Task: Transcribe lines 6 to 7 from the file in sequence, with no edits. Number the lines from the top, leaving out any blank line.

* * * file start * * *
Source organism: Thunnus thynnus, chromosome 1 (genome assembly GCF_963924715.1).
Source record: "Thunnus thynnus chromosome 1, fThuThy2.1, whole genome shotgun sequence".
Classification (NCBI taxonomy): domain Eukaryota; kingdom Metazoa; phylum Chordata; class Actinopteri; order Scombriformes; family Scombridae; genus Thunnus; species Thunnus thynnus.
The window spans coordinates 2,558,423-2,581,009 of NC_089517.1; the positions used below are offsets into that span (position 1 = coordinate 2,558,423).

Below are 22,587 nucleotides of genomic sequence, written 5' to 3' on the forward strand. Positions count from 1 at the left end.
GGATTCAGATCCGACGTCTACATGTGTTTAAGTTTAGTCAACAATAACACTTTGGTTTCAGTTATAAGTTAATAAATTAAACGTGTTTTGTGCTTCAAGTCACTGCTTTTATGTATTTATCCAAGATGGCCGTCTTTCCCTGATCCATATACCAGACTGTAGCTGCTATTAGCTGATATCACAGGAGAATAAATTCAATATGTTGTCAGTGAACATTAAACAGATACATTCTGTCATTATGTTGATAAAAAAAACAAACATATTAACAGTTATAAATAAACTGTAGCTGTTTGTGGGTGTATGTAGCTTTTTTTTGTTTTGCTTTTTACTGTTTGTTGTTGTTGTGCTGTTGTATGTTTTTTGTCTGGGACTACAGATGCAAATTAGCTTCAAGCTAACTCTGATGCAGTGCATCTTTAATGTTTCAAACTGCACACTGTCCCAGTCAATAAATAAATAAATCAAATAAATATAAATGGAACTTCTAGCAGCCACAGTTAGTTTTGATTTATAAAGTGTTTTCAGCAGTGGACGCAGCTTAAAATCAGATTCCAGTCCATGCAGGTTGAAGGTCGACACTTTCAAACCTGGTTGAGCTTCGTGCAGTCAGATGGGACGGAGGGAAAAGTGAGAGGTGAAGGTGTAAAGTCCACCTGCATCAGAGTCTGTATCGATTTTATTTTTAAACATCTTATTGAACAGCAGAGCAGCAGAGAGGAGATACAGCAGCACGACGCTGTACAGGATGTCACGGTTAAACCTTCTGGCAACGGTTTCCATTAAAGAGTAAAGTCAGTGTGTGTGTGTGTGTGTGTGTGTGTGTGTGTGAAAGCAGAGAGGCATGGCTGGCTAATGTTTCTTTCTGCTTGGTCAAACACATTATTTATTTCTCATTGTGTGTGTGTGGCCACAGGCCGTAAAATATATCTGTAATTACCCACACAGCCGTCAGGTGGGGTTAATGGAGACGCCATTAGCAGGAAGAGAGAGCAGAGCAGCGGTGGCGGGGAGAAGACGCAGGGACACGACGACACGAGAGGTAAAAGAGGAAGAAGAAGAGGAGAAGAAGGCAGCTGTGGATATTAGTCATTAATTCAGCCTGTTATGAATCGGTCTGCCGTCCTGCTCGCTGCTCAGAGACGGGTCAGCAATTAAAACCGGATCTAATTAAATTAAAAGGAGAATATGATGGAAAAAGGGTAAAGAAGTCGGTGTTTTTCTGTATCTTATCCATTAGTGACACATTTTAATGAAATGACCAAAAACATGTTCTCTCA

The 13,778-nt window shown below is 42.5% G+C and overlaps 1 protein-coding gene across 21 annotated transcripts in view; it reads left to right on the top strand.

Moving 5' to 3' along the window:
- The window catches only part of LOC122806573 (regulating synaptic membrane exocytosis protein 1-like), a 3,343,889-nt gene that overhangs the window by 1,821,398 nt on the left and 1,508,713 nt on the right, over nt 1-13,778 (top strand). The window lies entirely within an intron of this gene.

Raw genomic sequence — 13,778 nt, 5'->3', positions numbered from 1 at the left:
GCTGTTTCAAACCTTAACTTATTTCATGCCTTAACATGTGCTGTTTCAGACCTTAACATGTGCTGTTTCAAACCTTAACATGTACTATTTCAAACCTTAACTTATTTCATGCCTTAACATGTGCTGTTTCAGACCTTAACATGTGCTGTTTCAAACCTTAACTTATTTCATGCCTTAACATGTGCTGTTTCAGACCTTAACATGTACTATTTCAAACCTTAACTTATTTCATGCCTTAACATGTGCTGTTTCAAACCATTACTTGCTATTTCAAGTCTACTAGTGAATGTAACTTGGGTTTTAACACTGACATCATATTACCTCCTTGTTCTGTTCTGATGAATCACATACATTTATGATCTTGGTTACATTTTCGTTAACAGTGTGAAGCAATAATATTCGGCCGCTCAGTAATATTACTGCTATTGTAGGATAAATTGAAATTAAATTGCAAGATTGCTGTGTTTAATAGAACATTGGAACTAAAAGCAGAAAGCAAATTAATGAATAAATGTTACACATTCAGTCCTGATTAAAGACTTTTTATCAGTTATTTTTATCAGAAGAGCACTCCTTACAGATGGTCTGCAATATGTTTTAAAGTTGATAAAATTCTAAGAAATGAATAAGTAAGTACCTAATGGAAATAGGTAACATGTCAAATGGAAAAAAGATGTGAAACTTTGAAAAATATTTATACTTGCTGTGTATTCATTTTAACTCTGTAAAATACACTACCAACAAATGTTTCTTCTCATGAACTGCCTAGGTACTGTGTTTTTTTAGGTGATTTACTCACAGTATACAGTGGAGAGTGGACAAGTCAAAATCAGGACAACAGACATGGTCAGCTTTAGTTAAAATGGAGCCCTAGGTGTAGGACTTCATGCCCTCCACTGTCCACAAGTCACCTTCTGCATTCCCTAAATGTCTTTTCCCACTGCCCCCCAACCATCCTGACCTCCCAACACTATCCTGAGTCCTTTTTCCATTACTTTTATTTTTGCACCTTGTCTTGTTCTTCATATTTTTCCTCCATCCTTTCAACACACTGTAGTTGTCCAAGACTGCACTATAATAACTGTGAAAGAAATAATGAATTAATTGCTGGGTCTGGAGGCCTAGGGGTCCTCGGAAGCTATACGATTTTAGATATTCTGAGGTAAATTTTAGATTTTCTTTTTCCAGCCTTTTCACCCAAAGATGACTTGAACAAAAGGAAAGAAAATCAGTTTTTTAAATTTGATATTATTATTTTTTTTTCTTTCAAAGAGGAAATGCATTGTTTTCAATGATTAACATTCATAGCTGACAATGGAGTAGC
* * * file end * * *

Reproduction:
GGATTCAGATCCGACGTCTACATGTGTTTAAGTTTAGTCAACAATAACACTTTGGTTTCAGTTATAAGTTAATAAATTAAACGTGTTTTGTGCTTCAAGTCACTGCTTTTATGTATTTATCCAAGATGGCCGTCTTTCCCTGATCCATATACCAGACTGTAGCTGCTATTAGCTGATATCACAGGAGAATAAATTCAATATGTTGTCAGTGAACATTAAACAGATACATTCTGTCATTATGTTGATAAAAAAAACAAACATATTAACAGTTATAAATAAACTGTAGCTGTTTGTGGGTGTATGTAGCTTTTTTTTGTTTTGCTTTTTACTGTTTGTTGTTGTTGTGCTGTTGTATGTTTTTTGTCTGGGACTACAGATGCAAATTAGCTTCAAGCTAACTCTGATGCAGTGCATCTTTAATGTTTCAAACTGCACACTGTCCCAGTCAATAAATAAATAAATCAAATAAATATAAATGGAACTTCTAGCAGCCACAGTTAGTTTTGATTTATAAAGTGTTTTCAGCAGTGGACGCAGCTTAAAATCAGATTCCAGTCCATGCAGGTTGAAGGTCGACACTTTCAAACCTGGTTGAGCTTCGTGCAGTCAGATGGGACGGAGGGAAAAGTGAGAGGTGAAGGTGTAAAGTCCACCTGCATCAGAGTCTGTATCGATTTTATTTTTAAACATCTTATTGAACAGCAGAGCAGCAGAGAGGAGATACAGCAGCACGACGCTGTACAGGATGTCACGGTTAAACCTTCTGGCAACGGTTTCCATTAAAGAGTAAAGTCAGTGTGTGTGTGTGTGTGTGTGTGTGTGTGTGTGAAAGCAGAGAGGCATGGCTGGCTAATGTTTCTTTCTGCTTGGTCAAACACATTATTTATTTCTCATTGTGTGTGTGTGGCCACAGGCCGTAAAATATATCTGTAATTACCCACACAGCCGTCAGGTGGGGTTAATGGAGACGCCATTAGCAGGAAGAGAGAGCAGAGCAGCGGTGGCGGGGAGAAGACGCAGGGACACGACGACACGAGAGGTAAAAGAGGAAGAAGAAGAGGAGAAGAAGGCAGCTGTGGATATTAGTCATTAATTCAGCCTGTTATGAATCGGTCTGCCGTCCTGCTCGCTGCTCAGAGACGGGTCAGCAATTAAAACCGGATCTAATTAAATTAAAAGGAGAATATGATGGAAAAAGGGTAAAGAAGTCGGTGTTTTTCTGTATCTTATCCATTAGTGACACATTTTAATGAAATGACCAAAAACATGTTCTCTCA

The 13,778-nt window shown below is 42.5% G+C and overlaps 1 protein-coding gene across 21 annotated transcripts in view; it reads left to right on the top strand.